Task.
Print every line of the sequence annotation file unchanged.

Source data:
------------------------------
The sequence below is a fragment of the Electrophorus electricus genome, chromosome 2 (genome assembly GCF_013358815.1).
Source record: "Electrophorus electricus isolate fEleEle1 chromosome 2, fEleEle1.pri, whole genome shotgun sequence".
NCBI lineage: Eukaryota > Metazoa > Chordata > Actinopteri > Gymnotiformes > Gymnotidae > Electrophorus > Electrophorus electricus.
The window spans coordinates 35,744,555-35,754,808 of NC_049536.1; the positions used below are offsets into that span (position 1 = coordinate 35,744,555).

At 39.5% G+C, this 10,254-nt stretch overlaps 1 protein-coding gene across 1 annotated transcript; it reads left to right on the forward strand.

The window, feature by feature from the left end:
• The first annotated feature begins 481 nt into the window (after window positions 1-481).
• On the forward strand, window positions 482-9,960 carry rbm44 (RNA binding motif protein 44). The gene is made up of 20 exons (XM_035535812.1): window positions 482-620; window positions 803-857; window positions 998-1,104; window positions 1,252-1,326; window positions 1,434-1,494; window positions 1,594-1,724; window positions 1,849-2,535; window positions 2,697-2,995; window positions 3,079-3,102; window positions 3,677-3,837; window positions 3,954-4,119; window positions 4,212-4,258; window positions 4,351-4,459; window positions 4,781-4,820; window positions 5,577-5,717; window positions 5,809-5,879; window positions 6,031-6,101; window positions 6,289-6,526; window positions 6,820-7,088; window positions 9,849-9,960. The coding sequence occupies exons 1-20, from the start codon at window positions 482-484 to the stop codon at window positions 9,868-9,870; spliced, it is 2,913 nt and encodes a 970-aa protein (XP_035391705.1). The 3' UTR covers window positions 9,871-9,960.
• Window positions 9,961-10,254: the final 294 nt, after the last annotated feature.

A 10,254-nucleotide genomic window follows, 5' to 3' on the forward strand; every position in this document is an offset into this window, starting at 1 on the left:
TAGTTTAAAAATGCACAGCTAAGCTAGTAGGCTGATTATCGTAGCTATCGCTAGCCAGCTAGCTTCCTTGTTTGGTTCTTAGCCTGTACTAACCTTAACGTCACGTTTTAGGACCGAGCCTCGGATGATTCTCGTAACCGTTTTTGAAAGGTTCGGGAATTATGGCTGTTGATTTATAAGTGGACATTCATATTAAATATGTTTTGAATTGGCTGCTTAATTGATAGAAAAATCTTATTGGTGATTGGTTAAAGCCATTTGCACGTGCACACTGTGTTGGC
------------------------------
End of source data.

The sequence below is a fragment of the Electrophorus electricus genome, chromosome 2 (genome assembly GCF_013358815.1).
Source record: "Electrophorus electricus isolate fEleEle1 chromosome 2, fEleEle1.pri, whole genome shotgun sequence".
NCBI lineage: Eukaryota > Metazoa > Chordata > Actinopteri > Gymnotiformes > Gymnotidae > Electrophorus > Electrophorus electricus.
The window spans coordinates 35,744,555-35,754,808 of NC_049536.1; the positions used below are offsets into that span (position 1 = coordinate 35,744,555).

At 39.5% G+C, this 10,254-nt stretch overlaps 1 protein-coding gene across 1 annotated transcript; it reads left to right on the forward strand.

The window, feature by feature from the left end:
• The first annotated feature begins 481 nt into the window (after window positions 1-481).
• On the forward strand, window positions 482-9,960 carry rbm44 (RNA binding motif protein 44). The gene is made up of 20 exons (XM_035535812.1): window positions 482-620; window positions 803-857; window positions 998-1,104; window positions 1,252-1,326; window positions 1,434-1,494; window positions 1,594-1,724; window positions 1,849-2,535; window positions 2,697-2,995; window positions 3,079-3,102; window positions 3,677-3,837; window positions 3,954-4,119; window positions 4,212-4,258; window positions 4,351-4,459; window positions 4,781-4,820; window positions 5,577-5,717; window positions 5,809-5,879; window positions 6,031-6,101; window positions 6,289-6,526; window positions 6,820-7,088; window positions 9,849-9,960. The coding sequence occupies exons 1-20, from the start codon at window positions 482-484 to the stop codon at window positions 9,868-9,870; spliced, it is 2,913 nt and encodes a 970-aa protein (XP_035391705.1). The 3' UTR covers window positions 9,871-9,960.
• Window positions 9,961-10,254: the final 294 nt, after the last annotated feature.

A 10,254-nucleotide genomic window follows, 5' to 3' on the forward strand; every position in this document is an offset into this window, starting at 1 on the left:
TAGTTTAAAAATGCACAGCTAAGCTAGTAGGCTGATTATCGTAGCTATCGCTAGCCAGCTAGCTTCCTTGTTTGGTTCTTAGCCTGTACTAACCTTAACGTCACGTTTTAGGACCGAGCCTCGGATGATTCTCGTAACCGTTTTTGAAAGGTTCGGGAATTATGGCTGTTGATTTATAAGTGGACATTCATATTAAATATGTTTTGAATTGGCTGCTTAATTGATAGAAAAATCTTATTGGTGATTGGTTAAAGCCATTTGCACGTGCACACTGTGTTGGC